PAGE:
Tuesday, June 14, 2011


I've only met a very few people that I really didn't like.

Billy Leigh headed that list. This started way back in

ancient times of the late 1940's.

I was first exposed to Billy at the Fla. High School Golf

Championship.He and several other junior golfers

were gathered around the first teein Lakeland.

They were trying to decide who among them was

going to win the driving contest.

None of them did or even came close.

Afterwards, all except Billy came over and

introduced themselves and congratulated me.

He was sulking all by himself. They had all been

playing in junior tournaments in central Florida

for several years. I was an unknown outsider

from the swamps of southwest Fla.

In the semifinals, I met up with Billy again

and found him to be unfriendly, arrogant

and egotistical. Usually I was more concerned

with beating par than my opponent, but this

was different. I really wanted to beat him.

We finished all even after 18 holes.

In sudden death, he holed out a bunker shot

to tie my birdie. On the next hole he drove

deep into the woods, but got a favorable

ruling from his home course pro and

birdied the hole, while I parred. That

didn't endear him to my heart either.

Several months later we met again in the State

Junior Tournament, which was stroke play.

He won that tournament, which made me like

him even less. My disappointment was eased

when I learned my second place finish qualified

me for the National Junior that was held in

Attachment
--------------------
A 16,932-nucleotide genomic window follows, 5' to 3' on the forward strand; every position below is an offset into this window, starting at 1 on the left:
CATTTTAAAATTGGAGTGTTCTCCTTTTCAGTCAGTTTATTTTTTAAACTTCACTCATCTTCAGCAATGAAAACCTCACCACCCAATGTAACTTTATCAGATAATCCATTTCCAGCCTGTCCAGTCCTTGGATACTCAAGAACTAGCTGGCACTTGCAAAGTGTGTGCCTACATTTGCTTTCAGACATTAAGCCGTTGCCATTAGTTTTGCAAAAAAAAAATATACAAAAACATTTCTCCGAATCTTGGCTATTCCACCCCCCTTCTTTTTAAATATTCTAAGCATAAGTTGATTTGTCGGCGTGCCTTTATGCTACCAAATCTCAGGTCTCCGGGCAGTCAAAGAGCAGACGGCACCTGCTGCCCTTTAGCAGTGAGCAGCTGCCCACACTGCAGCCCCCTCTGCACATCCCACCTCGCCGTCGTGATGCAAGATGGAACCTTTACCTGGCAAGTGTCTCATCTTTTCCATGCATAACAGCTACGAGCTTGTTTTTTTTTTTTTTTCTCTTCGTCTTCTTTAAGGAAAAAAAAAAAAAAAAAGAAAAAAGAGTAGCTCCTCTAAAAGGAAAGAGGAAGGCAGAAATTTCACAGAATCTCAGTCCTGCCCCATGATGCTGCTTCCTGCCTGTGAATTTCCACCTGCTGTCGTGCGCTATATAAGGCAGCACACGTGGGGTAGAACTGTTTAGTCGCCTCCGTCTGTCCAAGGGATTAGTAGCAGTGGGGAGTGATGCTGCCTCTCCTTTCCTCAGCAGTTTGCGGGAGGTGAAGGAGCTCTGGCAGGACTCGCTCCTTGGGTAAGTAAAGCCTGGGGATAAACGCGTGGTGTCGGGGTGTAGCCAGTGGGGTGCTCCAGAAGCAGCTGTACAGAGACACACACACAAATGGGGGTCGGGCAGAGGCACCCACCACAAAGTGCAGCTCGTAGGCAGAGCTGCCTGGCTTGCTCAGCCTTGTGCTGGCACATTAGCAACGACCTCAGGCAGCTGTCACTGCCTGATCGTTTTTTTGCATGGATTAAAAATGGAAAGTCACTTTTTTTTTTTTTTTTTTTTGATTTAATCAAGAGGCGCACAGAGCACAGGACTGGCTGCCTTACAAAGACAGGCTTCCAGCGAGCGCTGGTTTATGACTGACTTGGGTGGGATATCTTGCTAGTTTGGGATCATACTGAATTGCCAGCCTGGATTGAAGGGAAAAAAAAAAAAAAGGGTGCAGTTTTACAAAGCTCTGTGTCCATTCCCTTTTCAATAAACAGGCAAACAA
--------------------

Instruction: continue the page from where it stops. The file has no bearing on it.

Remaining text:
Lincoln Nebraska. That was a 3 ½ day train

ride each way, shared by Billy and me.

I certainly didn't look forward to that.

The local Junior Chamber of Commerce paid

all our expenses. I lost out in the second

round, but Billy made it to the semifinals.

I caddied for him when he lost to the

eventual winner- Gene Littler (later a

first line playing pro).

After the tournament was over,

while waiting for our trains, Billy and I

were one of five two man state teams

that played nine holes. Included in the

group was the Texas team of Littler

and Billy Maxwell. (another future pro).

We started out with one dollar bets all

around, but the betting quickly escalated.

Billy kept doubling up on all bets and we

weren't doing very well. I asked him on the

9th hole, “ Billy, how much are we down?”

He said, “Oh! 'bout a hunnerd dollars.”

!!!! I didn't have a hundred dollars.!!!

I said,” God, if you'll get me out of this, I'll never

gamble again.” --- He did, and I didn't.---

I hit an eight iron about 160 yards right in

the cup for an eagle, and we won two or three bucks.

On the train ride home, I got to know Billy

a lot better and underneath his exterior

demeanor, he was really a nice guy. He was

only 16, and emotionally even younger, but

when I mentioned that I felt very bad that I

had let down our JACEES, Billy consoled me.

He was an orphan that had been adopted

by a doctor and his wife. I finally realized that

he had just built a psychological protective

shell around himself. He was really just

insecure. We became good friends on that

long ride home.

Several years later, I saw him again.

It was at a Florida Gator football game. I

hadn't been playing golf or keeping up with

it since my freshman year at college and

was anxious to know how he was doing.

We had a real nice reunion, but it was our

last meeting.

A few more years past, and I was in pilot

training in Bartow Fla. On Saturday we had

the day off and several of us went to play golf

in Winter Haven. To my pleasant surprise,

the pro at the golf course, was Jerry Schulteis,

who was the first alternate to Billy and me,

for the Nebraska trip. I asked Jerry if he

knew what ever became of Billy. I had

expected to see his name on the pro tour.

Jerry gave me a shocker. Billy had been

caught by his step father while having an

affair with his step-mother, and was told

--- “Get out of this house right now

or I'll kill you.” Billy allegedly said,

“You ain't got the guts”.

Billy was shot dead right then and there.

That tough shell that he had built for himself

did him in. Too bad, underneath he was a

good guy and would have been a great golfer.

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